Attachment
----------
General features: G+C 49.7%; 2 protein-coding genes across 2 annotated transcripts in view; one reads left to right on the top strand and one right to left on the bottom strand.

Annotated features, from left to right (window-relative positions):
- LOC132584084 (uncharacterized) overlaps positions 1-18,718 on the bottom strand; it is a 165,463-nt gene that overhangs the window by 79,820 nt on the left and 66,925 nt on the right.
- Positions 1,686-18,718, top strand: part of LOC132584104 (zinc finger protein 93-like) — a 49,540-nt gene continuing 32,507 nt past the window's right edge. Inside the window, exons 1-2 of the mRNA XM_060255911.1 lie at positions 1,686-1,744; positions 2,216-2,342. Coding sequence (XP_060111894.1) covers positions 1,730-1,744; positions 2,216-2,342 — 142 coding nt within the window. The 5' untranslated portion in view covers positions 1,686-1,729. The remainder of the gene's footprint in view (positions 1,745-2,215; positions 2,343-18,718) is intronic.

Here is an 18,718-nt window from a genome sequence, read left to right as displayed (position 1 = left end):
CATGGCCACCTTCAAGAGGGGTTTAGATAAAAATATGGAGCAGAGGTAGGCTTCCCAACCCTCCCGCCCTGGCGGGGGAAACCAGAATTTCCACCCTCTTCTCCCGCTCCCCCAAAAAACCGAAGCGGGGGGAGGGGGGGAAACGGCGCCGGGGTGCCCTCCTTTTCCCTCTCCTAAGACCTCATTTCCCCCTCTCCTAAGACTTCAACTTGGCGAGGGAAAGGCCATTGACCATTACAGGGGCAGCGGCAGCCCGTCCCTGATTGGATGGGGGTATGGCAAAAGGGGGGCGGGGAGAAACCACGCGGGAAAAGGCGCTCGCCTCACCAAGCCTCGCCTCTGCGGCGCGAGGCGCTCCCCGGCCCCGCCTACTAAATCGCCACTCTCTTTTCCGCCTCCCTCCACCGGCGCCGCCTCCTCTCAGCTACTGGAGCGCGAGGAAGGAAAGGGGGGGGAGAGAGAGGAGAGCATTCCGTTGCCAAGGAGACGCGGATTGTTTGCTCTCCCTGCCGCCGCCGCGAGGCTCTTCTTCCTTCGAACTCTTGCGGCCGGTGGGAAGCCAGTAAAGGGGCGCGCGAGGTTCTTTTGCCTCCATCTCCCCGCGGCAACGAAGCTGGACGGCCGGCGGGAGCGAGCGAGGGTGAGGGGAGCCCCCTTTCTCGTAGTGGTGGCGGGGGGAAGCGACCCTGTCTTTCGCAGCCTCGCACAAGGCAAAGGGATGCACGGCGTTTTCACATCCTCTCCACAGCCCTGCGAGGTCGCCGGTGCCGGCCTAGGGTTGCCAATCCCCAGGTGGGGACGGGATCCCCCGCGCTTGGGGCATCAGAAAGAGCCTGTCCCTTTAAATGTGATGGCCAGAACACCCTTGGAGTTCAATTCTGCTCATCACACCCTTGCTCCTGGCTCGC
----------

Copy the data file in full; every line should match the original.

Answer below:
General features: G+C 49.7%; 2 protein-coding genes across 2 annotated transcripts in view; one reads left to right on the top strand and one right to left on the bottom strand.

Annotated features, from left to right (window-relative positions):
- LOC132584084 (uncharacterized) overlaps positions 1-18,718 on the bottom strand; it is a 165,463-nt gene that overhangs the window by 79,820 nt on the left and 66,925 nt on the right.
- Positions 1,686-18,718, top strand: part of LOC132584104 (zinc finger protein 93-like) — a 49,540-nt gene continuing 32,507 nt past the window's right edge. Inside the window, exons 1-2 of the mRNA XM_060255911.1 lie at positions 1,686-1,744; positions 2,216-2,342. Coding sequence (XP_060111894.1) covers positions 1,730-1,744; positions 2,216-2,342 — 142 coding nt within the window. The 5' untranslated portion in view covers positions 1,686-1,729. The remainder of the gene's footprint in view (positions 1,745-2,215; positions 2,343-18,718) is intronic.

Here is an 18,718-nt window from a genome sequence, read left to right as displayed (position 1 = left end):
CATGGCCACCTTCAAGAGGGGTTTAGATAAAAATATGGAGCAGAGGTAGGCTTCCCAACCCTCCCGCCCTGGCGGGGGAAACCAGAATTTCCACCCTCTTCTCCCGCTCCCCCAAAAAACCGAAGCGGGGGGAGGGGGGGAAACGGCGCCGGGGTGCCCTCCTTTTCCCTCTCCTAAGACCTCATTTCCCCCTCTCCTAAGACTTCAACTTGGCGAGGGAAAGGCCATTGACCATTACAGGGGCAGCGGCAGCCCGTCCCTGATTGGATGGGGGTATGGCAAAAGGGGGGCGGGGAGAAACCACGCGGGAAAAGGCGCTCGCCTCACCAAGCCTCGCCTCTGCGGCGCGAGGCGCTCCCCGGCCCCGCCTACTAAATCGCCACTCTCTTTTCCGCCTCCCTCCACCGGCGCCGCCTCCTCTCAGCTACTGGAGCGCGAGGAAGGAAAGGGGGGGGAGAGAGAGGAGAGCATTCCGTTGCCAAGGAGACGCGGATTGTTTGCTCTCCCTGCCGCCGCCGCGAGGCTCTTCTTCCTTCGAACTCTTGCGGCCGGTGGGAAGCCAGTAAAGGGGCGCGCGAGGTTCTTTTGCCTCCATCTCCCCGCGGCAACGAAGCTGGACGGCCGGCGGGAGCGAGCGAGGGTGAGGGGAGCCCCCTTTCTCGTAGTGGTGGCGGGGGGAAGCGACCCTGTCTTTCGCAGCCTCGCACAAGGCAAAGGGATGCACGGCGTTTTCACATCCTCTCCACAGCCCTGCGAGGTCGCCGGTGCCGGCCTAGGGTTGCCAATCCCCAGGTGGGGACGGGATCCCCCGCGCTTGGGGCATCAGAAAGAGCCTGTCCCTTTAAATGTGATGGCCAGAACACCCTTGGAGTTCAATTCTGCTCATCACACCCTTGCTCCTGGCTCGC